• LCE-02-2014: Developing the next generation technologies of renewable electricity and heating/cooling.
  1. Photovoltaics: Developing next generation high performance PV cells and modules – Highly efficient, novel PV concepts, need to be developed based e.g. on advanced materials and processes, and/or innovative approaches to light management and solar spectrum matching/modification. The challenge is to bring practical performance close to theoretical limits.
  2. Concentrated Solar Power (CSP): Making CSP plants more cost competitive – Increasing the efficiency and reducing the construction, operation and maintenance costs of CSP plants are the main challenges. Innovative solutions and concepts are necessary in order to increase plant performance and reduce cost through improved components, improved plant control and operation, and innovative plant configurations.
  3. Wind energy: Develop control strategies and innovative substructure concepts - There is a need for i) control strategies and systems for new and/or large rotors and wind farms (on- and offshore); ii) new innovative substructure concepts, including floating platforms, to reduce production, installation and O&M costs for water depths of more than 50m.
  4. Ocean energy: Develop emerging designs and components – Innovative designs and components are needed to ensure efficient and effective long-term cost reduction as well as to achieve high levels of reliability and survivability for at least 20 years in harsh conditions.
  5. Hydropower: Boosting peak power through sustainable hydropower – Existing hydropower stations need refurbishment and this opportunity should be used to modernise the power plants. Therefore, innovative and improved turbines or generators and related main equipment having a more robust design allowing operation in a wider range of heads and loads to increase power output, improve efficiency and dynamics should be developed.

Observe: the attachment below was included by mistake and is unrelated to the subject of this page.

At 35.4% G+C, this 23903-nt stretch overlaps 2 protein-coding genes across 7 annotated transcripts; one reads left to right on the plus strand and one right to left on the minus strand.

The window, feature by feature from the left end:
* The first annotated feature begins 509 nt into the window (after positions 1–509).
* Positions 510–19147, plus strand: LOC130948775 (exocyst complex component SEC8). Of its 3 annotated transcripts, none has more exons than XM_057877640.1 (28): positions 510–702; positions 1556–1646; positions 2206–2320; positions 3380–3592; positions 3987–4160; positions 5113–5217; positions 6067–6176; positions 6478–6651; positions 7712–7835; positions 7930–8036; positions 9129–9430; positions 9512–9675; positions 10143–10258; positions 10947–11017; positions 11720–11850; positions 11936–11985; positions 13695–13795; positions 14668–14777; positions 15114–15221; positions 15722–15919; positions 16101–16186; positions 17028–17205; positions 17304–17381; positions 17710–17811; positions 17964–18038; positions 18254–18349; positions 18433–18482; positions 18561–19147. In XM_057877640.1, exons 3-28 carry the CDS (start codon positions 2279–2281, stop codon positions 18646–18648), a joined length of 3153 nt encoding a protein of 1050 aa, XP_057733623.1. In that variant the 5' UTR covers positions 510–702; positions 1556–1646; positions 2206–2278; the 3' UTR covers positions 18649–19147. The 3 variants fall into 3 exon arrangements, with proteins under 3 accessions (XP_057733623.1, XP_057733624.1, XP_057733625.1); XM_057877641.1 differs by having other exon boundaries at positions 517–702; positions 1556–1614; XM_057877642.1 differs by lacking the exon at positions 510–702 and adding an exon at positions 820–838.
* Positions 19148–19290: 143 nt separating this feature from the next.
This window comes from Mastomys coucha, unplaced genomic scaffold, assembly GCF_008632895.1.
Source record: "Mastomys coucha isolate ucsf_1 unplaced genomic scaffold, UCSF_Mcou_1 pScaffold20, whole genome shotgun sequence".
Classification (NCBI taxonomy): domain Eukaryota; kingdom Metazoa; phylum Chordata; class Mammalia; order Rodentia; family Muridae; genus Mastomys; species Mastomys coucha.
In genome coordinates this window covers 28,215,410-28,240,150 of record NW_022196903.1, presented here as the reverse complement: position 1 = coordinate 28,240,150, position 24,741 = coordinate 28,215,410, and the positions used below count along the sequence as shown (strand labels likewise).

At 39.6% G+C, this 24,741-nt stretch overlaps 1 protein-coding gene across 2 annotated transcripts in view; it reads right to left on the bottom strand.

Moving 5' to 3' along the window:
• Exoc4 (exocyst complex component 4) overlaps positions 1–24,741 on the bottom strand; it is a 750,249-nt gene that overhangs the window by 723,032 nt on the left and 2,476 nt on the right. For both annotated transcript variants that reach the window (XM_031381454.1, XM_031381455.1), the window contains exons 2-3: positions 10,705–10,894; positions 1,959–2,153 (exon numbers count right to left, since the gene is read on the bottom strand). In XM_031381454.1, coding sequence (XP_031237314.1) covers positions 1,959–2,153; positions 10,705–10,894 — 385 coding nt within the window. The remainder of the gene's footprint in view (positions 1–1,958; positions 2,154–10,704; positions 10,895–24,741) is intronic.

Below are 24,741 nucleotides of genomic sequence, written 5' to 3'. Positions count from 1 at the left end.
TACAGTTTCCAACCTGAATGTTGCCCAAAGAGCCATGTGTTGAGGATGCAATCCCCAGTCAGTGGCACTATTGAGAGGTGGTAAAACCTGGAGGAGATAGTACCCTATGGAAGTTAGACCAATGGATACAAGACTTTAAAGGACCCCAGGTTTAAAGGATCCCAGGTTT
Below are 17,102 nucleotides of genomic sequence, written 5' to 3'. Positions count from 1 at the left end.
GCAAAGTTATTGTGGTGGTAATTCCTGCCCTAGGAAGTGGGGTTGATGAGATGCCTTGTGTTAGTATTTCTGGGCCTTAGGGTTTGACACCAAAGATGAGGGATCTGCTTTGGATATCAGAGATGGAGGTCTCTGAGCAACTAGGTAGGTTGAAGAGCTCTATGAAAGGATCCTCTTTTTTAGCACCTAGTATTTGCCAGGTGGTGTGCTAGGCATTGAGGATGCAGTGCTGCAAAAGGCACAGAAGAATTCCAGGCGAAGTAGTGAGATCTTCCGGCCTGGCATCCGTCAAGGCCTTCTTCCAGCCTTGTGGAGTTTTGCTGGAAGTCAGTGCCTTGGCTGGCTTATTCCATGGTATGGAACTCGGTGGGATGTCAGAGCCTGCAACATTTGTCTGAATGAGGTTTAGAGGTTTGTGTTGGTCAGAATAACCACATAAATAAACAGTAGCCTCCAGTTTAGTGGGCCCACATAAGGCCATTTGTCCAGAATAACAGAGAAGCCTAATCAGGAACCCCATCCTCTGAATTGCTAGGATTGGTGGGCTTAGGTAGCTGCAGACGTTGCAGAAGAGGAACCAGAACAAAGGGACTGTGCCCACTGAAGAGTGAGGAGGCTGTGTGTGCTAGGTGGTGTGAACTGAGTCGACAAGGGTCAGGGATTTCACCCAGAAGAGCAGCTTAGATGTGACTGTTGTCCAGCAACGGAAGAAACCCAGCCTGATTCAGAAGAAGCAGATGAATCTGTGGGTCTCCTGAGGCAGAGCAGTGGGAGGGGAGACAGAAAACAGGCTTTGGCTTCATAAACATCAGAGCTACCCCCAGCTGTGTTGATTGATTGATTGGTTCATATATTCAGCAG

6. Deep geothermal energy: Development of new drilling technologies and concepts for geothermal energy – New drilling technologies and concepts are necessary to increase the number of economically viable geothermal resources, including in hard rock and high temperature/pressure conditions, and have a demonstrably smaller environmental footprint by comparison to existing drilling methodologies. Cross-fertilisation with hydrothermal oil and gas technologies and operations shall be explored.
  7. Renewable Heating and Cooling. Solar cooling systems and  Improving efficiency of biomass CHP systems while widening the feedstock base. 
  • LCE-16-2014: Understanding, preventing and mitigating the potential environmental impacts and risks of shale gas exploration and exploitation. Gas shales have a very low porosity and permeability, and have to be fractured pervasively to create high-permeability pathways for the gas to migrate towards the wells. The fracturing process is subject to discussion, as it requires the injection of large amounts of water and chemicals, a part of which are eventually brought back to the surface. There are also concerns that the fractures may cause natural gas to leak into shallower aquifers that are used for drinking water supplies. In addition, the fracturing process can cause microseismicity, which - when felt at the surface - may give rise to public concerns. The most imminent challenge for shale gas extraction is therefore to address the associated environmental concerns, in particular through a better understanding and monitoring of the fracturing process and its environmental effects (including in the long term), treatment and recycling of flow-back and produced water, and mitigation of induced seismicity and emissions to air (including greenhouse gases).

European community funding

The Community provisional funding available for the call for proposals is:

  • 113,00 Million EUR (Global Budget)

All the important deadlines

  • 01 April 2014 - 5 years ago (Deadline for the presentation of proposals)

Further information about the call

Official webpage of the call

Useful documents

  • Call for Competitive low-carbon energy (Legal base)

Organisations eligible to participate

Opened to the following bodies or institutes with legal status established in the covered areas:

  • Any legal organisation

Covered areas

Bodies or institutes must have their registered legal seat in one of the countries taking part in the Programme which are:

  • European Union (EU)

Directorate-Generale responsible

Directorate-General for Research